“Best novel of the century?” What a question. I supposed I should give a thoughtful answer: Toni Morrison’s Beloved was the obvious choice. Then, because I’d recently read it, Jake Fenton’s prizewinning Endurance came fleetingly to mind, but ... no. Of course not. No matter how well-written it was — and it was masterfully written — Endurance was just the kind of testosterone-driven adventure story that always got defined as “great literature.” Anyhow, this reporter’s attitude irritated me, and I wanted to give a provocative response. “Oh... I’d say ... Oblivion Falls by Mildred Deakin.” I’d only finished reading the 1950s page-turner that morning — at 2:17 a.m. — and its haunted characters and steamy sex scenes were fresh in my mind. All too fresh. I was beginning to suspect that my friends were right: I definitely needed a man in my life.
“Oblivion Falls!” Behind the reporter’s gold-rimmed oval lenses, green eyes popped open from their previous half-mast boredom. “What’s that?”
“You don’t know Oblivion Falls, Mr. Katz? I’m surprised. It was a bit of a cultural phenomenon in the fifties — a blockbuster erotic novel, very controversial.”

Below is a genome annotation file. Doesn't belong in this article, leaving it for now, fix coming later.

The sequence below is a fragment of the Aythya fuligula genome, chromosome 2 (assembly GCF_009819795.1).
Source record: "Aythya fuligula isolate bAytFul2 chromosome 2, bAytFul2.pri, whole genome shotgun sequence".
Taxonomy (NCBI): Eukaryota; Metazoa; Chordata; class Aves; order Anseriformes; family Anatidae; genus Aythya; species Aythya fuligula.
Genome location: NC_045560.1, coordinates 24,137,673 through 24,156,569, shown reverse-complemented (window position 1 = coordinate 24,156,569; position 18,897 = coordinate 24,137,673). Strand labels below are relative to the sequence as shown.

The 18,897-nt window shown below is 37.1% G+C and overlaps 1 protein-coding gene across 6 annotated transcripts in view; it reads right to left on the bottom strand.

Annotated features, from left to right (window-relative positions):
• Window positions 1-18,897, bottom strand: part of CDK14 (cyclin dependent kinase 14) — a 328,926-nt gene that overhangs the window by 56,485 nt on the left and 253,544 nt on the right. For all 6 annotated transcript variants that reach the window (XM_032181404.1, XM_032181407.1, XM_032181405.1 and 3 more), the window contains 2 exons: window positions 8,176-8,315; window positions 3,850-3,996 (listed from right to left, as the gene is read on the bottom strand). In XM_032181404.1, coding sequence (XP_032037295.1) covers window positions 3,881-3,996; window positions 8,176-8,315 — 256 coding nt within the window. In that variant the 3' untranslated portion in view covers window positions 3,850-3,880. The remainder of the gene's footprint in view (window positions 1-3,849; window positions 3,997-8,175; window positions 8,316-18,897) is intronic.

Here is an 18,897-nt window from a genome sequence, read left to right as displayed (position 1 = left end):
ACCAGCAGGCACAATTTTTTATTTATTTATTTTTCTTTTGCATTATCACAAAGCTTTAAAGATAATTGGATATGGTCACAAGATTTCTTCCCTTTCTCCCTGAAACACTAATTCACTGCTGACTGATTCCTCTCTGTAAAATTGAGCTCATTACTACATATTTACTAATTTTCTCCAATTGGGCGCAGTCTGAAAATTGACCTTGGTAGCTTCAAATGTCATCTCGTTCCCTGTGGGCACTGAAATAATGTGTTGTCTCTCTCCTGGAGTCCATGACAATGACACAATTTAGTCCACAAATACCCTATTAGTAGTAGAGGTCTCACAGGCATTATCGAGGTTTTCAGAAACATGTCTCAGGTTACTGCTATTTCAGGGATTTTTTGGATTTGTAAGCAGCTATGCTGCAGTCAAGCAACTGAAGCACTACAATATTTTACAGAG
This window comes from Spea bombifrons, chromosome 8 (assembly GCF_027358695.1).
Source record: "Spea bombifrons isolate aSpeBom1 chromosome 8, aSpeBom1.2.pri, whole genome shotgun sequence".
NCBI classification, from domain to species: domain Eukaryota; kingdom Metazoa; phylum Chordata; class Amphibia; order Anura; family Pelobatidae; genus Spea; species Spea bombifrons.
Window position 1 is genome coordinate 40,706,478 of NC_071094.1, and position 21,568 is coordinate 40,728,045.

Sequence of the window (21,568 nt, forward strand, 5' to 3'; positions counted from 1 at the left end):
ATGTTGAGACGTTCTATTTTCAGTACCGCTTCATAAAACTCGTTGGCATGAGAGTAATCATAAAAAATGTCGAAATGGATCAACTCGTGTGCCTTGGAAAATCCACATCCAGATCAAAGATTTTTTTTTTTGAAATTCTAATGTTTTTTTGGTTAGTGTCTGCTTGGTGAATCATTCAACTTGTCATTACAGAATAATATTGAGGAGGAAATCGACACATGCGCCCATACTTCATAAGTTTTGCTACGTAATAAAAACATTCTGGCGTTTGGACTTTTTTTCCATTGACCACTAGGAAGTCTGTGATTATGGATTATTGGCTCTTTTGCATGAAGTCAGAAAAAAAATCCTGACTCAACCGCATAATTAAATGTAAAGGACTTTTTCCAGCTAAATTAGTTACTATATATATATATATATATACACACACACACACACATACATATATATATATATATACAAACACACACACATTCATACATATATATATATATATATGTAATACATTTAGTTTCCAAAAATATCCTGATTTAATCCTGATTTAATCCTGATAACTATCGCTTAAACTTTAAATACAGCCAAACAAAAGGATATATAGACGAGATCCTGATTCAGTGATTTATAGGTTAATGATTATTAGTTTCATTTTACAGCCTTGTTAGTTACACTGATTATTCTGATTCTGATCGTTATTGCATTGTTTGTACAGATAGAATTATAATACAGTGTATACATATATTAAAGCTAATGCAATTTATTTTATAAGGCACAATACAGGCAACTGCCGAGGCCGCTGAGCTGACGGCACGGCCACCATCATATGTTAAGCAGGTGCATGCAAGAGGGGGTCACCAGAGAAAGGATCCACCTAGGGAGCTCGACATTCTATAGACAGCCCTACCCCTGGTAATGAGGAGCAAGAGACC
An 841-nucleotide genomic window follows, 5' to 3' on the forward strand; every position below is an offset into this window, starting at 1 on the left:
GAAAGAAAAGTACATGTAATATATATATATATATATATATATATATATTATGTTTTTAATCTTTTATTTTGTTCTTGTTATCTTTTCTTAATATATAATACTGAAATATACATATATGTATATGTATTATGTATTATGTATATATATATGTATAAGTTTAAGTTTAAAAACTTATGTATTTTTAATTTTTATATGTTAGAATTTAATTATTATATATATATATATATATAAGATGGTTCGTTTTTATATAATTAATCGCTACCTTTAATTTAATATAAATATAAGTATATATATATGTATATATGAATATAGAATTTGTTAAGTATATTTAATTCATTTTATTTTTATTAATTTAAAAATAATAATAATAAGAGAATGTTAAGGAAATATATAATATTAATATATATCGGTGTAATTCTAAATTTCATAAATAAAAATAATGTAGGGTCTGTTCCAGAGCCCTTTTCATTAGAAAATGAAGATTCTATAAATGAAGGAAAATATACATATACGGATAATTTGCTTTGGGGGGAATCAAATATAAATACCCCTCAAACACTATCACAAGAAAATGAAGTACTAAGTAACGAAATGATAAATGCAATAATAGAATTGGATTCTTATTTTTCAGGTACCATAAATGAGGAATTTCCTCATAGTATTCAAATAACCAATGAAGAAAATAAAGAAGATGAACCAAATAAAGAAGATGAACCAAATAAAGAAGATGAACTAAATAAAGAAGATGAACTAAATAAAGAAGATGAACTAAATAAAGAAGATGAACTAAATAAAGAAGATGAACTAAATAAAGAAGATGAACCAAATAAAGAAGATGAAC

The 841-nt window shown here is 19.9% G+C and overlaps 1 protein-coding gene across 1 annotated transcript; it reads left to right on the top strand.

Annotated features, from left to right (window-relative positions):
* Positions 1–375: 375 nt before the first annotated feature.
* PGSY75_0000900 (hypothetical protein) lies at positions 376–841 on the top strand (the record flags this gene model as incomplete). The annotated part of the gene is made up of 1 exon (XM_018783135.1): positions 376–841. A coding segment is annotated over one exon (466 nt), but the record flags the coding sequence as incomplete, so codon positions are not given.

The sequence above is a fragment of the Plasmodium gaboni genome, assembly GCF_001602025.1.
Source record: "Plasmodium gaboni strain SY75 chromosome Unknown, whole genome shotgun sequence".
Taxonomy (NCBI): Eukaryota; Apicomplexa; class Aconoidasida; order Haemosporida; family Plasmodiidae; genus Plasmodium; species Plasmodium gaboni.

He flipped another skinny page and began scribbling. This was hot stuff compared to my droning on and on about libraries, archives, and state-of-the-art information-retrieval systems. “Really? I was an English major at Brown, but I never heard of it. How good can it be?”
“What do you mean by good? Good is a relative term. And good for what? College English programs are snobbish about popular fiction, so of course you wouldn’t have studied it at Brown. But Oblivion Falls was immensely popular when it was published in 1957, partly because of the graphic nature of the sex scenes, certainly, but also because it was a damn good story about the hypocrisies of life in a smug New England college town. And it was a roman à clef — a very thinly disguised account of an actual scandal.”
“Smutty, huh?” The keen journalistic nose was quivering on the scent of a torrid story: ENFIELD ENGLISH PROFESSOR ENDORSES LITERARY TRASH!
I shrugged. “The arbiters of morality certainly seemed to think so at the time. Sermons were preached against the novel. It was banned in libraries all across the nation.”